She turned. She said, “Take me home.”

“We’re here,” Max said.

“Not my home,” she said. “Yours.”

• • •

He drove in circles until she fell asleep. He kept an eye out for torchlight. He wondered how long before the humans gave up on monsters and chased after him themselves. He wondered how long they had known. He supposed it was a dream to believe they never would.

He took Abigail to the sweet shop. He carried her up to the door. He knocked and knocked. Mira appeared in a fuzzy robe and bunny slippers. Her hair did a thing he had never seen it do before. He asked if they could spend the night.

Mira said, “What do I get for it?”

Max said, “My unwavering devotion.”

“I’ve already got that.”

Max shrugged.

Mira grumbled. She let them in.

“I am worried about you, you know,” Mira said.

“I know,” said Max.

“I wish you were more worried,” she said.

“I am,” said Max. “Terribly.”

Max put Abigail on Mira’s couch. He slept on the floor.

In the morning, he woke to find Abigail’s slender form curled along his arm, her hair scattered over his shoulder, a strand clinging to the bottom of his jaw. Light brushed in through a window, painting a small dresser, and a series of posters of old spy films, in gold and rust.

In the kitchen, a kettle boiled. He smelled cinnamon and fennel. From Mira’s bedroom, he heard a TV mumbling about last chance apocalyptic deals.

“I think I found a loophole,” Abigail said.

“You’re awake,” he said.

She pressed herself up and over him. Her thighs squeezed his broad hips.

“If I’m not a virgin,” she said, “they can’t sacrifice me.”

She slid her fingers around a declining orbit of his stomach.

She wiped her tears away with a thumb. She bent down. She whispered in his ear.

“You won’t have to do anything,” she said. “Just lie still.”

She slid her chin down along his throat.

He grabbed her shoulders. She smiled.

He pushed her away. Harder than he meant. She flew back against the couch.

She grabbed the back of her head. “Fuck,” she said.

“Oh,” he said. “Oh.”

“I’m okay,” she said.

“Oh,” he said.

She sat up. She swiped the hair from her eyes. “Really,” she said. “Stop staring at me. I get it. I’m disgusting. Whatever.”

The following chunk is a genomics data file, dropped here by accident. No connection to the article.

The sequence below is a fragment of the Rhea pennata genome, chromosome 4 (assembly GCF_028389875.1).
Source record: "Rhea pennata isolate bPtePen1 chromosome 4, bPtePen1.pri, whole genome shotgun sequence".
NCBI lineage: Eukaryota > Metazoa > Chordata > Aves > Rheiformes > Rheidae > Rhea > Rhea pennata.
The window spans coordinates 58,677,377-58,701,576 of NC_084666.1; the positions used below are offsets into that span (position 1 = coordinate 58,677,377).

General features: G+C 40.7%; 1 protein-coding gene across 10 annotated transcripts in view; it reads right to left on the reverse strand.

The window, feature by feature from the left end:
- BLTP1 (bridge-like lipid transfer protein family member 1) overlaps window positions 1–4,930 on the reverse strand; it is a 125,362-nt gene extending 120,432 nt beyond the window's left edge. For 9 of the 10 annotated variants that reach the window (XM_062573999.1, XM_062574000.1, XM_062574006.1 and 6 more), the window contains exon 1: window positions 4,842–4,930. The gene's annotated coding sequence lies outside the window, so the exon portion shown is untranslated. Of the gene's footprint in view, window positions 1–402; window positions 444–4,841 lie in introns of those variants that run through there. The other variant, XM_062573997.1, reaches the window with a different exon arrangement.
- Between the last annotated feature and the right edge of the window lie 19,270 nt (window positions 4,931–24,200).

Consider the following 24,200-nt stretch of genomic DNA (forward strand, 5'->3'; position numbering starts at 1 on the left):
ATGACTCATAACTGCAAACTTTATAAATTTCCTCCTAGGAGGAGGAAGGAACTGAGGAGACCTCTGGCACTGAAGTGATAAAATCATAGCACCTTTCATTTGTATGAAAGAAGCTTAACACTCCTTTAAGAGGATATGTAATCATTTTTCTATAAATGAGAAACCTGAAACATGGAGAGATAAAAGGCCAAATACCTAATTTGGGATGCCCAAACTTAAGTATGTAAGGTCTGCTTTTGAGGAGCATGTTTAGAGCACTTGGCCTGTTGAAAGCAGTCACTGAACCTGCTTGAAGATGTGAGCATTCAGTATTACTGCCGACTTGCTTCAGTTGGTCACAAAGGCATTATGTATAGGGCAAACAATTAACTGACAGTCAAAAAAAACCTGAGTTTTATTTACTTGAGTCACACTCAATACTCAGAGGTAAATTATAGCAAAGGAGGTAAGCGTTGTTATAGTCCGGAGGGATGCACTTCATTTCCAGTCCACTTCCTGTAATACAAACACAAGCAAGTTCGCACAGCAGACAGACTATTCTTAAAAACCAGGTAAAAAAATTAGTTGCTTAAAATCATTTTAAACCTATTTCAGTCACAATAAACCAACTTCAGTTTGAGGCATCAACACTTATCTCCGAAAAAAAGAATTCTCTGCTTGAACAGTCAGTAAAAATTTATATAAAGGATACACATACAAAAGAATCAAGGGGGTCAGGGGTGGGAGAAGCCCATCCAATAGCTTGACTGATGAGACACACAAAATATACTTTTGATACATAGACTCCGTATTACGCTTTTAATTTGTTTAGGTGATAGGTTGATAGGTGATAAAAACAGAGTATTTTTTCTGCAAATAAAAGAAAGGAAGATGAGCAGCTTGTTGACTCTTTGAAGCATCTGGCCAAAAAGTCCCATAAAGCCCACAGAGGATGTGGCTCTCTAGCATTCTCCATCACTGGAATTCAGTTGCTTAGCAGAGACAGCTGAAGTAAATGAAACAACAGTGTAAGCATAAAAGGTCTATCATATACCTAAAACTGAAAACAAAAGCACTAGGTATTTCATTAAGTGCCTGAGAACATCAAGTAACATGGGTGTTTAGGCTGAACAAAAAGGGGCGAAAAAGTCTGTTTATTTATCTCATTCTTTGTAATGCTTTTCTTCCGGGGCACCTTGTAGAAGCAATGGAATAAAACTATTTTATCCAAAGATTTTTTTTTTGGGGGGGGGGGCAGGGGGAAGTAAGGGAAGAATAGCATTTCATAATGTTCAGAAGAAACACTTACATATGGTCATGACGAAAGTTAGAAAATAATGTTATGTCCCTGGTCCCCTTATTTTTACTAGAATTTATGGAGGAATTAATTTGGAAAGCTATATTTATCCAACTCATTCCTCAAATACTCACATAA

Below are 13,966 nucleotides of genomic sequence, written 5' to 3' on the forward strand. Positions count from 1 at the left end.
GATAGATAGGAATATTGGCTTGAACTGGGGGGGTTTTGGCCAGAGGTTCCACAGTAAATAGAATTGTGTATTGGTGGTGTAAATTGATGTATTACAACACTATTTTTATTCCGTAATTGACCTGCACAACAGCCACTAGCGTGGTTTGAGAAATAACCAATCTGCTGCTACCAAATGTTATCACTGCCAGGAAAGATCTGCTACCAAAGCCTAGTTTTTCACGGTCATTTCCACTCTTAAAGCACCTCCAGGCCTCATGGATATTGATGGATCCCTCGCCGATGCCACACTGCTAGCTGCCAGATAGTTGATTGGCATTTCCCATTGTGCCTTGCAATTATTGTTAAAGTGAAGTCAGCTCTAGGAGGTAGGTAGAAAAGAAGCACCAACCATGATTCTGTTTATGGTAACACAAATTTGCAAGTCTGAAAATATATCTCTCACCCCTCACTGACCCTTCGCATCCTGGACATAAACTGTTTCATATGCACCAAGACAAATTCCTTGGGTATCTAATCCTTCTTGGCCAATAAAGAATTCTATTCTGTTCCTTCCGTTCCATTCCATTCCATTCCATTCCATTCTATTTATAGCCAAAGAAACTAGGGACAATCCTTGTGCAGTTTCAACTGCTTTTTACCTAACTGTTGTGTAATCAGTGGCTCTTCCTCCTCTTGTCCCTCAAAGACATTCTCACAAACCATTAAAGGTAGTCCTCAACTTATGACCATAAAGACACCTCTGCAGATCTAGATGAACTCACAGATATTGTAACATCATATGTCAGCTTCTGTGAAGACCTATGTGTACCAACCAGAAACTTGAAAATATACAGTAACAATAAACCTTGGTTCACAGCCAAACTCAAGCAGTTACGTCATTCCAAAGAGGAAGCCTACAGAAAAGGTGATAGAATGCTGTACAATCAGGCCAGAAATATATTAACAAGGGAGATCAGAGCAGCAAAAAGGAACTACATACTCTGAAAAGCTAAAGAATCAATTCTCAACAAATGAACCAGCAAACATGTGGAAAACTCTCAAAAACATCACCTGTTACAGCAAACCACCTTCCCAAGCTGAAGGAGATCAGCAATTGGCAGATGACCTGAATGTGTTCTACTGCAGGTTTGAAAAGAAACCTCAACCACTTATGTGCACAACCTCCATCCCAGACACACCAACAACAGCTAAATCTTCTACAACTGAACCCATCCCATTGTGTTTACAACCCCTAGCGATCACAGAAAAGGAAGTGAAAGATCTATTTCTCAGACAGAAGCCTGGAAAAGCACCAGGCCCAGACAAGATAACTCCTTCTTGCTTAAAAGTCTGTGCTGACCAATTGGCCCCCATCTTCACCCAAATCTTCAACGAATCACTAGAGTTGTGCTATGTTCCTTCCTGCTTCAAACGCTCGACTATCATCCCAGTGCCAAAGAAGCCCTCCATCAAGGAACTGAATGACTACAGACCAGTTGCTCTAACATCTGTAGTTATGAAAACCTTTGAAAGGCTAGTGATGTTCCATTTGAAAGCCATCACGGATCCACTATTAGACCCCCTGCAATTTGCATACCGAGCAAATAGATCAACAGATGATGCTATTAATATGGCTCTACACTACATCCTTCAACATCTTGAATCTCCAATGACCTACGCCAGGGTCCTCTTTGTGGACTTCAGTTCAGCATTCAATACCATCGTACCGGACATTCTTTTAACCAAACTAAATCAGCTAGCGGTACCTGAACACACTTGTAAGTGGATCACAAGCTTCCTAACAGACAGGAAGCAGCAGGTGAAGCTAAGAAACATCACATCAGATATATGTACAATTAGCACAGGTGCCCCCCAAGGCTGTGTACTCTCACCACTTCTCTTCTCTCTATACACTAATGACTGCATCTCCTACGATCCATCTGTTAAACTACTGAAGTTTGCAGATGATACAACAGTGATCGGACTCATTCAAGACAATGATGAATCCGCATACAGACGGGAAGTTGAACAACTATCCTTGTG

She ran into the bathroom.

Mira came out of her bedroom.

“Anyone for tea?” she said.

• • •

He drove Abigail home. She leaned against the door. She didn’t look at him.

“Hey,” Max said. And then again. And later again.

“I’m sorry,” he said.

She didn’t say anything. She didn’t even cry.

The city passed by on either side of them. The cafes and markets and restaurants and post offices. The trains and the burning dreams. None of it seemed like it belonged to them anymore. It belonged to itself. As all things do, really.

Max said, “It’s okay.”

Abigail locked and unlocked her door.

They passed under a lattice of bridges and pulled up to the corner where he first found her again those many years ago.

Neither of them said anything for a very long time.

“We shouldn’t see each other anymore,” Max said.

Abigail said, “Is this because of the thing where I tried to have sex with you?”

“No,” Max said. “Yes. Also. Your people sent Bartholomew to kill me. They’ll send others. Or they’ll come after me themselves.

“Besides. You’re all grown up. You don’t need me anymore.”

Abigail sighed. She said, “I stopped needing you a long time ago, Max.”

“Then why did you keep hanging out with me?”

Abigail opened the door. She turned. She said, “Innocence.”

Max said, “What?”

She said, “That’s what I would call it, I think. An innocence of monsters.”

She got out.

She said, “I won’t bother you anymore, Max. Don’t worry.”

She closed the door.

Max said, “Wait.”

• • •

He drove back to Mira. He wandered in and sat on the spun sugar stairs.

“Do you think she ever loved me?” he said. “Or do you think she just felt safe around me?”

Mira was up on a ladder dusting out the corners of her dusty old shop. “I think,” she said. “That it doesn’t matter.”

Max smiled around his cigarette. He wondered at how the sun caught the dust and sparkled like hard candy. He wondered at how the world could look so sweet sometimes.

Max said, “I don’t understand what I thought I was doing. I’m not her parent. I’m not.” He paused. He scratched a very fine scratch into the sugar. He tasted the tip of his claw. “I’m not anything.”

Mira pulled herself and the ladder over to another corner. Max wondered at her, at all the lives she lived, and all the ways that would tire someone else out. But, here she was, in her blazer and blue jeans, at the top of the ladder, carrying on, doing what she always did, making something of her time, and of her world. Max looked at his hands. He wondered at them.

“You’re her friend,” Mira said.

“Like you and me?” said Max.

Mira climbed down from the ladder. “Maybe,” she said. She grabbed a box of golden nuggets. She gave them a good wipe and blew the riotous dust away from her face. She opened the box and offered it up to Max.

“Imagine if we could just grow old together,” Mira said. “Imagine if time worked for us the way it worked for other creatures.”

Max took a candy. He finished his cigarette. He planted its remains in a can of cola.